Tax Tips: Spousal loans

By Vikram Barhat | December 14, 2011 | Last updated on September 15, 2023
2 min read

While there is little one can do about the vagaries of the stock market, there is plenty an advisor can do to help clients control how much tax money they fork over to the CRA.

One time sensitive year-end tax tip is for clients to loan money to their spouses and split the income.

With interest rates at historically low levels, it might make sense to move money to the partner with a lower marginal tax bracket so they can then invest the loan proceeds and include the income/capital gains in his or her income. However, to avoid negative tax consequences, the recipient must pay the interest owing no later than January 30, 2012 and certain other conditions must be met.

This scenario assumes that one of the spouses has a lower marginal rate, lower income, or doesn’t work outside the home.

“If I gift money to a spouse and the spouse earns income, that income will attribute back to me. I can’t just gift money,” says Dent. “If I loan the money to a spouse, as long as it’s at a rate accepted by the CRA, which is currently 1%, and charge interest to my spouse and she pays that within 30 days of the end of each year, she can invest that money, and the income will not be attributed back to me.”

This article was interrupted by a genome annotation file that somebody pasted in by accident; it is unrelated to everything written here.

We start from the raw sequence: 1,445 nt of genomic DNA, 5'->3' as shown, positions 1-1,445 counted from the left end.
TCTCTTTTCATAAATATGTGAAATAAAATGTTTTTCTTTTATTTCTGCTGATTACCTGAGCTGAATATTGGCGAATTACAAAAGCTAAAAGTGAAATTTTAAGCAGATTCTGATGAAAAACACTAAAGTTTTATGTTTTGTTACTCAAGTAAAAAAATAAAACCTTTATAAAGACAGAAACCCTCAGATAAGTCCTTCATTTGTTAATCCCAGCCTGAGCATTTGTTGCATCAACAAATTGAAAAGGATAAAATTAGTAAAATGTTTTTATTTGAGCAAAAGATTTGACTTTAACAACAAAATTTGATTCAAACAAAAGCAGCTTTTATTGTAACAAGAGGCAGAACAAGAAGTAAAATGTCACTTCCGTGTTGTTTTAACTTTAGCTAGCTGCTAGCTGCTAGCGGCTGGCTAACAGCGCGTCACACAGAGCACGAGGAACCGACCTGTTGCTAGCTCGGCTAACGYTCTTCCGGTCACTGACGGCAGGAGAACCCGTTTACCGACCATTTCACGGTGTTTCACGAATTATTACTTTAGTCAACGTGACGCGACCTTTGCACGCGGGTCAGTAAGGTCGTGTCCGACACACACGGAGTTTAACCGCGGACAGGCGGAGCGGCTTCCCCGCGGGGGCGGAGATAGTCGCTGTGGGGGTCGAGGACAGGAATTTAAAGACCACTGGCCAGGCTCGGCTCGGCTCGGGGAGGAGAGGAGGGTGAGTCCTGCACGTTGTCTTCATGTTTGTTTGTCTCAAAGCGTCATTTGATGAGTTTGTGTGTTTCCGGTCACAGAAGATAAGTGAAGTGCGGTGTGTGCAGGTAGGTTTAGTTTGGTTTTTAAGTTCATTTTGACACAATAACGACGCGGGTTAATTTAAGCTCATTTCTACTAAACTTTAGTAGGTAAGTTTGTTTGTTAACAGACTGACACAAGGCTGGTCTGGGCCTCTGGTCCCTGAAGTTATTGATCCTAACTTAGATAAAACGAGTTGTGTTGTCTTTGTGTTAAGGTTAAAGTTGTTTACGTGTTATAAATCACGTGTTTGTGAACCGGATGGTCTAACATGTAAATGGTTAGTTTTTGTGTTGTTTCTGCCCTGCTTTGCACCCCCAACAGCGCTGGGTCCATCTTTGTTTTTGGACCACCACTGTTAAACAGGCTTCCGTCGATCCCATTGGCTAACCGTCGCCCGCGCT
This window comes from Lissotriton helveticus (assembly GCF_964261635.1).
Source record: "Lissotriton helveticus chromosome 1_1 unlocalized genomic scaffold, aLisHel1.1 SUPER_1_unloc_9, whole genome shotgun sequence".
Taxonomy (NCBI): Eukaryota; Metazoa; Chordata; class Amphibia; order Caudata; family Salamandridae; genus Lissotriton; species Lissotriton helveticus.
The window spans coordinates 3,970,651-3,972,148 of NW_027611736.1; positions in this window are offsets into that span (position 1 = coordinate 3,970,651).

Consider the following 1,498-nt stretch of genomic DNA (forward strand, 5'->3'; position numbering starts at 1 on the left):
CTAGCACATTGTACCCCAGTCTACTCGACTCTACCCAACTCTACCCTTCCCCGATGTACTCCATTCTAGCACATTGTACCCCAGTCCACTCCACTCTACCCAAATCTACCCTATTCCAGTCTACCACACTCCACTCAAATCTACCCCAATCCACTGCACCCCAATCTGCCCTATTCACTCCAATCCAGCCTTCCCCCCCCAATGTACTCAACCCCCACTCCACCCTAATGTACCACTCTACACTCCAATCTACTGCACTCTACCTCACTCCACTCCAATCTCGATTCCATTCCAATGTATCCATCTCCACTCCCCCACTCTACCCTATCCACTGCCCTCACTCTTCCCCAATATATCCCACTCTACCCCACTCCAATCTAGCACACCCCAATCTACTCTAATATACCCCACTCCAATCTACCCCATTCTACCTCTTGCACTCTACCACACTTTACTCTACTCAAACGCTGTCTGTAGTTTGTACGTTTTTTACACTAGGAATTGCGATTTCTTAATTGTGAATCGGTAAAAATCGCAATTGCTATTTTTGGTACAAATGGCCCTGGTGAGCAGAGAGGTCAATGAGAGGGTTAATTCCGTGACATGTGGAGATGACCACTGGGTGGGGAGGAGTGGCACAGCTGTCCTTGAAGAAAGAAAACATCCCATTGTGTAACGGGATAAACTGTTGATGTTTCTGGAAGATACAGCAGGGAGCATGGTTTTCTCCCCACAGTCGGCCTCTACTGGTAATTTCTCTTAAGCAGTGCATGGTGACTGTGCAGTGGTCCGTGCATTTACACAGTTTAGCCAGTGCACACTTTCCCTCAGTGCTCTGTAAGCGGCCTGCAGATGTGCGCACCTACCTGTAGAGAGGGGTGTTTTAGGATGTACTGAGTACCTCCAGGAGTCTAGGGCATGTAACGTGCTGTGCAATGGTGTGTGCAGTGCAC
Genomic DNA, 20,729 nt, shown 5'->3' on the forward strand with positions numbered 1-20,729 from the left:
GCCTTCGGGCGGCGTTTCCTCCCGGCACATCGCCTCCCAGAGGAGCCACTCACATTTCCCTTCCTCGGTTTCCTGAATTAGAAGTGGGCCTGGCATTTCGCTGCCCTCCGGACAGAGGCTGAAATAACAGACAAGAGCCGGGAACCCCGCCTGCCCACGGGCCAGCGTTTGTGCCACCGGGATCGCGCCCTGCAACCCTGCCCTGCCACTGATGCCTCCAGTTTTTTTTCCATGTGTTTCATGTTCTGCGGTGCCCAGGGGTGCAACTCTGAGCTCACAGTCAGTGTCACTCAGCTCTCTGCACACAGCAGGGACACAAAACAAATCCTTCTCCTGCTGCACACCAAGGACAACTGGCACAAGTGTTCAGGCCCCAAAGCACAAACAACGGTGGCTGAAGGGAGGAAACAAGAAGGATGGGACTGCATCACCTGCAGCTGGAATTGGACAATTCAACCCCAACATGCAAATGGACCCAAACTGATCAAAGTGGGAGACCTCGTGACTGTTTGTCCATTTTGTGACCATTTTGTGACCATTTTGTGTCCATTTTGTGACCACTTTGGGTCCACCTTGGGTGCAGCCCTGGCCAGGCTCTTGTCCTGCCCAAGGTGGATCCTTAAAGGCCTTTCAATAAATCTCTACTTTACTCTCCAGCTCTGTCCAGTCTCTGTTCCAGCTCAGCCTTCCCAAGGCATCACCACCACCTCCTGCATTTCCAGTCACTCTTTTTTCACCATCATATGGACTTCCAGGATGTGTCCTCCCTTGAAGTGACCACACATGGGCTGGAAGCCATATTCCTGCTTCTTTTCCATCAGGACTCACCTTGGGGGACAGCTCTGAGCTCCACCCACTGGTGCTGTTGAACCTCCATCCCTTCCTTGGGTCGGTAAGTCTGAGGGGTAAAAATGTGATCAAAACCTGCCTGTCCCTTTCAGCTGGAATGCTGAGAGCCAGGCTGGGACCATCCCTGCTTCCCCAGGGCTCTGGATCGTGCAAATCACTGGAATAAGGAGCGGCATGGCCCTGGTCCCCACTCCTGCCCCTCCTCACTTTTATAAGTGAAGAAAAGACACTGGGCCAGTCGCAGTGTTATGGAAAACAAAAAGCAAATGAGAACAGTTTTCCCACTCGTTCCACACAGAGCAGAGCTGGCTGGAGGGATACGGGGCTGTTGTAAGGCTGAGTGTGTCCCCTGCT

The downside to that is if the spouse triggers losses on the shares then those losses are in their hands, not those of the lender, he adds. “But to the extent she generates capital gains or interest income or dividend income, that income will be taxed in her hands.”

Finally, Dent says this strategy must be implemented with the assistance of tax advisors. “Even if you’re looking at setting up something between you and your spouse in terms of investment, take your financial advisor’s

Vikram Barhat